Comorbid Diagnosis

From CCMDB Wiki
Jump to navigationJump to search

For other diagnoses we collect see Admit Diagnosis or Acquired Diagnosis / Complication.

Comorbid Diagnoses are for diseases the patient has had for some time. Comorbidities can be a factor in increasing the patient risk of dying; see Charlson Comorbidity Index. A Comorbid Diagnosis is coded by setting the Dx_Type to "comorbid".

Collection Instructions


You will need to enter priorities for comorbids. For comorbids the priorities will only be used for grouping Combined ICD10 codes, not for prioritizing them in any order of importance.


Como Admit Acquired Primary Limits - this is part of that discussion - if we limit which admits will count as comos we need to review

  • SMW

  • Cargo

  • Categories

When to use Comorbid vs Admit Diagnosis or neither

When not to code a dx at all

  • Patient had the left lung removed 7 years ago. Code Past history, removal of all or part of lung
  • Patient has hypertension for which she takes medications and it is well controlled, but not related to the reasons for admission. Code this, because even if not part of the reason for the current admission, the hypertension IS relevant to this person's chronic medical situation and thus SHOULD be coded, as a comorbid.
  • Patient had ARDS (noncardiogenic pulmonary edema) a few years ago, and while ARDS is only an acute problem and thus is no longer active, his lungs never fully recovered and he has Respiratory failure (insufficiency), chronic which should be coded as a comorbid.
  • Chronic and ongoing old conditions should be coded -- as a comorbid if not part of the reason for this admission.

When to code an Admit Diagnosis

  • Dx was present prior to physical arrival in their bed on unit/ward
  • Dx is relevant to this admission in that it is either:
    • (a) an acute or exacerbated condition (as opposed to a chronic, stable condition -- e.g. stable diabetes), OR
    • (b) it is a condition not directly related to the reason(s) for admission, but its treatment is being actively managed -- and by actively we mean that during this admission changes are made to the management.
  • Examples:
  • Patient with TB has been treated for the past 5 (of his 9 expected) months admitted now for acute MI.
    • Scenario#1:No changes made in his TB treatment ---> so NOT an admit dx.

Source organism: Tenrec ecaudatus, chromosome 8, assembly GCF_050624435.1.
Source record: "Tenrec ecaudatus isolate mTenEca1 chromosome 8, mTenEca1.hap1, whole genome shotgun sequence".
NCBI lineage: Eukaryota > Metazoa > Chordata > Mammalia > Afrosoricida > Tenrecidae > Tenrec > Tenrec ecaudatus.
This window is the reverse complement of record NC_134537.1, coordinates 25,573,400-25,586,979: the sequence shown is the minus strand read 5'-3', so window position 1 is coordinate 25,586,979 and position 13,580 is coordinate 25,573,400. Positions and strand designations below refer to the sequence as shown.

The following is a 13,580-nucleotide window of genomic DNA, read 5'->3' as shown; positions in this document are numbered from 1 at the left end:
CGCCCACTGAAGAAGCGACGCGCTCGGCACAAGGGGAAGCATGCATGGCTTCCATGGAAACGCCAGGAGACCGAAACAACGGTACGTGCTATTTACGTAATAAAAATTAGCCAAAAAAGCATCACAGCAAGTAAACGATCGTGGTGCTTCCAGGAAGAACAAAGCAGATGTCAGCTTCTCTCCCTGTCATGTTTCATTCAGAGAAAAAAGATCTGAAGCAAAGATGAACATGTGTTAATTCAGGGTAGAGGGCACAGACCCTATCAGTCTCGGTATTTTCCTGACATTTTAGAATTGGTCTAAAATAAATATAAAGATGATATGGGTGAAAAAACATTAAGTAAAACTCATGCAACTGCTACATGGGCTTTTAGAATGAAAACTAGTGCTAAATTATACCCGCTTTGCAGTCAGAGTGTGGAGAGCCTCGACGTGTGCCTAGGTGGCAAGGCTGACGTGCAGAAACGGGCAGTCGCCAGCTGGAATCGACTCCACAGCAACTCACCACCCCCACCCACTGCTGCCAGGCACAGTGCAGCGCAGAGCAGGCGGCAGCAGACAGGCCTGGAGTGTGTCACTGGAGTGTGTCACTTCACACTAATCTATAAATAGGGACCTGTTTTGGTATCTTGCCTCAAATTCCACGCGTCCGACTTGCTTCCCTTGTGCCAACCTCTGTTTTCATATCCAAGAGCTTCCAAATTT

• Scenario#2:Changes are made to his TB treatment during this admission ---> so IS an admit dx too

When to code a Comorbid Diagnosis

    • Dx is chronic and at its baseline situation, and was present prior to admission
    • Dx is in the past and is resolved and is included in one of the: Category: Past medical history codes
    • Code these even if the diagnosis of the condition was only made during the current hospital admission but it is quite clear that it must have existed before admission (even if that wasn't known). Here are some examples of that situation:
  • If a patient is admitted with pneumonia and on further workup is found to have CA of the lung, then this is coded in comorbid as it is obvious that the cancer must have been there for a while prior to admission.
  • Patient comes in with abdominal pain. Diagnosed as gastroenteritis but incidentally pt is found to be HIV +ve. You would code HIV +ve as a comorbid. Again, this is obvious that the pt had this problem for a while prior to admission to the hospital.

Some diagnoses can/should be coded as BOTH admit and comorbid

  • example: Patient who has been, and still is, being treated for active pulmonary TB as an outpatient, and is admitted for an acute MI. Here since on the current admission the TB is still being actively treated, it qualifies as an admit diagnosis, as above. But because it has been present from long before this admission, it also qualifies as an "active" comorbidity.
  • example: Patient has a past history of CHF and thus it should be coded as a comorbid. And if the CHF is worse at admission and it is part of the reason for admission, then CHF should also be an admit code too.

Recurrent conditions

  • Do not code a recurrent condition that is NOT currently present -- if currently active, include as Admit Diagnosis, otherwise don't code it
  • Recurrent pneumonia -- in between the infections, there IS NO pneumonia
  • Do code conditions that by nature have intermittent rather than continuous symptoms, but where the underlying condition doesn't go away.

Past medical history

Category:Past medical history contains codes that should only be captured as Comorbid Diagnosis that represent previous procedures or medical situations that can't be captured in another way. Their names usually follow the pattern "Past history of X" or "Artifical opening, has one".

Past medical history codes:

Controlling Dx Type for ICD10 codes

This wiki page talks about which ICD10 codes are allowed to be Comorbid vs. Acute vs. Acquired diagnosis type. See Controlling Dx Type for ICD10 codes for a discussion about cross-checks for these.

signs and symptoms should not be code as comorbidities

  • Signs, symptoms and findings (e.g. chest pain or dyspnea, or abnormal LFTs) should NOT be coded as comorbidities. Only real specific diagnoses should.

Patient has no comorbidities

If a patient has no comorbidities, enter No Comorbidities (ICD10 code).

Transfer of Comorbids on transfer between wards

See Patient copier button for more.

Data Integrity Checks (SMW)

Query check ICD10 dateCCMDB.accdbimplemented
Query check ICD10 Comorbids NoComo code but othersCCMDB.accdbimplemented

Related articles

Related articles: